From there, Ybor City grew, influencing world affairs as it helped bring about another Cuban revolution when Jose Marti stayed in Ybor — across the street from CL’s present-day office — and plotted with other Cuban nationalists to gain Cuba its independence. 

The cigar industry allowed Ybor City — and its new Americans — a pleasured existence until the stock market fell. From there, Ybor City’s fortunes changed. Cigars, traded for less-expensive cigarettes during the Depression, no longer fostered the economic opportunity they once did, and so people, seeking work, moved away. After World War II, the Veterans Administration offered returning veterans fantastic terms on mortages for new homes, but not the wooden casitas that lined the city, and so the population changed. With the advent of the Eisenhower Interstate System, I-4 irrevocably altered the city, cutting it in half. And while the mid-20th century saw two Latin mayors, Nick Nuccio and Dick Greco, the same timeframe saw the “Latin Quarter” project start — old buildings were razed to create faux historical appeal on par with New Orleans’ French Quarter — and falter, as those lots remained vacant, victims of funding promised but never delivered.

As heartbreaking as Ybor City’s depressed economic situation was, it allowed for new growth, unforseen by its Cuban visionaries. Creatives could afford what some might call hovels, and so art descended upon this tiny community founded by expats and cigar aficianados. 

There, then, came Ybor’s new era: Theo Wujcik, The Castle, then, later, a re-imagined Centro Ybor, the Honey Pot, the Ybor Arts Colony, Samurai Blue … the evolution of this community continues. Eight years ago, the Church of Scientology (with a history of buying historic buildings on the verge of demolition by neglect) bought Vincente Martinez Ybor’s original cigar factory (in which CL rents space).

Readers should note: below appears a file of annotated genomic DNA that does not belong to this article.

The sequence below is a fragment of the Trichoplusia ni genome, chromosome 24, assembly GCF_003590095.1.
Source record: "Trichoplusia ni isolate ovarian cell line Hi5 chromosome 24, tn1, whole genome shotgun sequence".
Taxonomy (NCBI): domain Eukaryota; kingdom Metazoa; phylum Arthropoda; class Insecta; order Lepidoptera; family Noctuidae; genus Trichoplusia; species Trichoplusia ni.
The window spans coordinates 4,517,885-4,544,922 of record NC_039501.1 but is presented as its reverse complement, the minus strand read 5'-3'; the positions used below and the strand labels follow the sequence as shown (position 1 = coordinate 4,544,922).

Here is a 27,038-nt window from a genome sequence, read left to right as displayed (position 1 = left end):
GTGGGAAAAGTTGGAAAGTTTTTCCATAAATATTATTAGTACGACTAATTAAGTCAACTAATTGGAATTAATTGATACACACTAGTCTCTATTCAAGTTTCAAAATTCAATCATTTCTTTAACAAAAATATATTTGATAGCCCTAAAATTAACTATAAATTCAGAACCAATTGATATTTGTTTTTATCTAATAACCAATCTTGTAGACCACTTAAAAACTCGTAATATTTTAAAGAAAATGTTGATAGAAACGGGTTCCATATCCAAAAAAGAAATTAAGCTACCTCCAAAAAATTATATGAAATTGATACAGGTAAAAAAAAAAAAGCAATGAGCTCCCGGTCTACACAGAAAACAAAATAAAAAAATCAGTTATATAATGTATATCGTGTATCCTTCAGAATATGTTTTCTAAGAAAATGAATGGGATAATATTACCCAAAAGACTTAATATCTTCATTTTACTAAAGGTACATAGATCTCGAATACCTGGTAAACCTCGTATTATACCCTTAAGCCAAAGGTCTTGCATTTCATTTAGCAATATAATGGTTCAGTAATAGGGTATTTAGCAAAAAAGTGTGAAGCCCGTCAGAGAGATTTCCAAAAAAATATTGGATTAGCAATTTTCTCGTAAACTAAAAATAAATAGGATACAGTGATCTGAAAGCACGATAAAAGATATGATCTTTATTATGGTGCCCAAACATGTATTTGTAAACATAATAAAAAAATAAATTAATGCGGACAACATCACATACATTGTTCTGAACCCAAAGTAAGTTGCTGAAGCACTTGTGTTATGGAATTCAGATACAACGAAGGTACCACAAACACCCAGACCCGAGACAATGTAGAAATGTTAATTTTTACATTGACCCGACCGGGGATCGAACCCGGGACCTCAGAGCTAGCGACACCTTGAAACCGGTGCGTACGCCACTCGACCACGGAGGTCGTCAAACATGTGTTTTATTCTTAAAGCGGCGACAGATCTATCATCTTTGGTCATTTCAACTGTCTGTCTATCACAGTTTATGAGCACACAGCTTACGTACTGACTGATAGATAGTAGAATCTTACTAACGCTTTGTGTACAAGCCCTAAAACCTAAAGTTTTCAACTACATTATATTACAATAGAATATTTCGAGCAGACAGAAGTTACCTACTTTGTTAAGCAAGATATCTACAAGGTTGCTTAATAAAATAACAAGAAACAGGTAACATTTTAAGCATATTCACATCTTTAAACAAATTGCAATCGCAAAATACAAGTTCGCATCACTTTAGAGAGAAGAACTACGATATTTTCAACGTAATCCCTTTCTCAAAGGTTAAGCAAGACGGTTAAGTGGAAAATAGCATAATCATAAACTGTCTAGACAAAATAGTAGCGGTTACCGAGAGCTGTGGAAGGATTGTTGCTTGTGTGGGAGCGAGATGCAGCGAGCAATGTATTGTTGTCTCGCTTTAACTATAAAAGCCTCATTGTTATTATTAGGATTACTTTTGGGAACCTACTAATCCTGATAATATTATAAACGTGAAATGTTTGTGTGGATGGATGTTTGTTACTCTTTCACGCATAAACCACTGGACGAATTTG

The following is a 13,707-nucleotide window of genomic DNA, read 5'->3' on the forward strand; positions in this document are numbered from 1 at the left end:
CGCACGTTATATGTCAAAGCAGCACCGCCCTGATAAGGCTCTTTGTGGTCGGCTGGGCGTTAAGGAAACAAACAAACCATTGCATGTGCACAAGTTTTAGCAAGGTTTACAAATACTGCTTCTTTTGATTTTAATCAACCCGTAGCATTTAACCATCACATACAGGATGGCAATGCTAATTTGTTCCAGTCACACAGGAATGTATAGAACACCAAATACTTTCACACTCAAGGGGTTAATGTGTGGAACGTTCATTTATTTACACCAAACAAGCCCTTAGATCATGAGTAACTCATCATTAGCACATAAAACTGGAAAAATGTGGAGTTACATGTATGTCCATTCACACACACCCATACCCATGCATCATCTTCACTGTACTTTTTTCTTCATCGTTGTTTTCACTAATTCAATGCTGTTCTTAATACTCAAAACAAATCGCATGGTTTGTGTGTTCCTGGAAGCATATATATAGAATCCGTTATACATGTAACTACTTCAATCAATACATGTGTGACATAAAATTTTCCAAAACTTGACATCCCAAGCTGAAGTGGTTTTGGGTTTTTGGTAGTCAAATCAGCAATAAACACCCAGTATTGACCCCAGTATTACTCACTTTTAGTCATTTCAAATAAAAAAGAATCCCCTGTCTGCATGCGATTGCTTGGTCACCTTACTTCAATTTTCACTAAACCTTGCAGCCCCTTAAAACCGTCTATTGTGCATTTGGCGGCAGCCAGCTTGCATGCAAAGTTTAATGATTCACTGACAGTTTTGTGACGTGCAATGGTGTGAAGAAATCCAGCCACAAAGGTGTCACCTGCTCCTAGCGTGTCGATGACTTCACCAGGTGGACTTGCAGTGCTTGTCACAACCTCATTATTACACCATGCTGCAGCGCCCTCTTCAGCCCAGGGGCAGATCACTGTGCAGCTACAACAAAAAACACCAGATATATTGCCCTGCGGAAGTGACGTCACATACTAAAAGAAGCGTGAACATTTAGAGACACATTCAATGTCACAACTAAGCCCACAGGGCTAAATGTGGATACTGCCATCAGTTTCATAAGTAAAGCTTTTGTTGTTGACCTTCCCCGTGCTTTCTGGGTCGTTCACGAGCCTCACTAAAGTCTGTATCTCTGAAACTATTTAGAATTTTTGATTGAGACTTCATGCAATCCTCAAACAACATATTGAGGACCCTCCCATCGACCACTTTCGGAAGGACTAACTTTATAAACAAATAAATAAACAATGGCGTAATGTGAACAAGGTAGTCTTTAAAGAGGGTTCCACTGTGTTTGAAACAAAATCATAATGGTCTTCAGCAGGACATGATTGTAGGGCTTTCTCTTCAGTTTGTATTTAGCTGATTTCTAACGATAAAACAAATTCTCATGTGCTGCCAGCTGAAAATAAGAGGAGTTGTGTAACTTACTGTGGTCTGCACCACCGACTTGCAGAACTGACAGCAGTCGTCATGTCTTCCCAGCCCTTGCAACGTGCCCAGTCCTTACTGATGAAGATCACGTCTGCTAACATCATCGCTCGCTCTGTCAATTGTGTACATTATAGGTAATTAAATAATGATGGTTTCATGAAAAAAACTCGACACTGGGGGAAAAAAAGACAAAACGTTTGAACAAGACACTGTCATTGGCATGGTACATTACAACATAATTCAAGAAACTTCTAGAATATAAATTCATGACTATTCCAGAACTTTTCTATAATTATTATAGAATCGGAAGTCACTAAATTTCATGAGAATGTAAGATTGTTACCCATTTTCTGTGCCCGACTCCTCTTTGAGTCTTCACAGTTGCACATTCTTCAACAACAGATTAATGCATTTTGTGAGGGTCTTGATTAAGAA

Community evolves. And, like a butterfly flapping its wings, we will not know what unseen effect our actions have on the future.

On September 7, Ybor City celebrates the birth of Vincente Martinez Ybor. 

Happy birthday, sir. 

And thank you. 

Contact Cathy Salustri.

These streets are made for walkin’

A guide to the area’s guided (and self-guided) tours.

People say Florida doesn’t have seasons. That’s simply not true; our seasons may not look like leaves changing color in fall or cheery yellow daffodils announcing spring, but we have seasons. Every fall, shortly after Labor Day, citrus starts to come back into season, temperatures edge back from the high 90s and walking tours resume.

On either side of the bay, such tours abound, and locals and tourists alike fill up the tour spots as quickly as groups make them available. The Tampa Bay History Center is the latest entity to step up; starting next month, the museum will offer walking tours of Ybor City.

“Tampa’s maturing as a tourist destination, and Ybor City and Tampa’s historic neighborhoods are getting a lot more attention than they used to,” says Manny Leto, director of marketing for the History Center. “I think people are curious about Tampa’s history now in a way they haven’t been. As people start to move into the historic neighborhoods, I think that they are then curious about their community’s history.”

Emily Elwyn, president of St. Petersburg Preservation, worked as a tour guide in Atlanta before moving to St. Pete. She started giving tours of her adopted home town about eight years ago.

“St. Petersburg has become a destination,” says Elwyn. “People appreciate a city up close, and you can really experience it up close when you’re walking through it. When tourists come, they want to talk to someone who lives in the city. It connects people with the place they’re visiting.”

SPP runs a different tour each week and recently partnered with the Gulfport Historical Society to add a tour there. The tours often sell out, which prompted the St. Pete group to raise its prices for non-members from $5 to $10. Tampa Bay History Center will charge $20 for its tours; they, too, have sold out previous tours, often within hours of making them available on their Facebook page.

“There’s a demand for it,” Leto says. “People know we have a reputation for quality and accuracy. Adding walking tours to that makes a lot of sense.”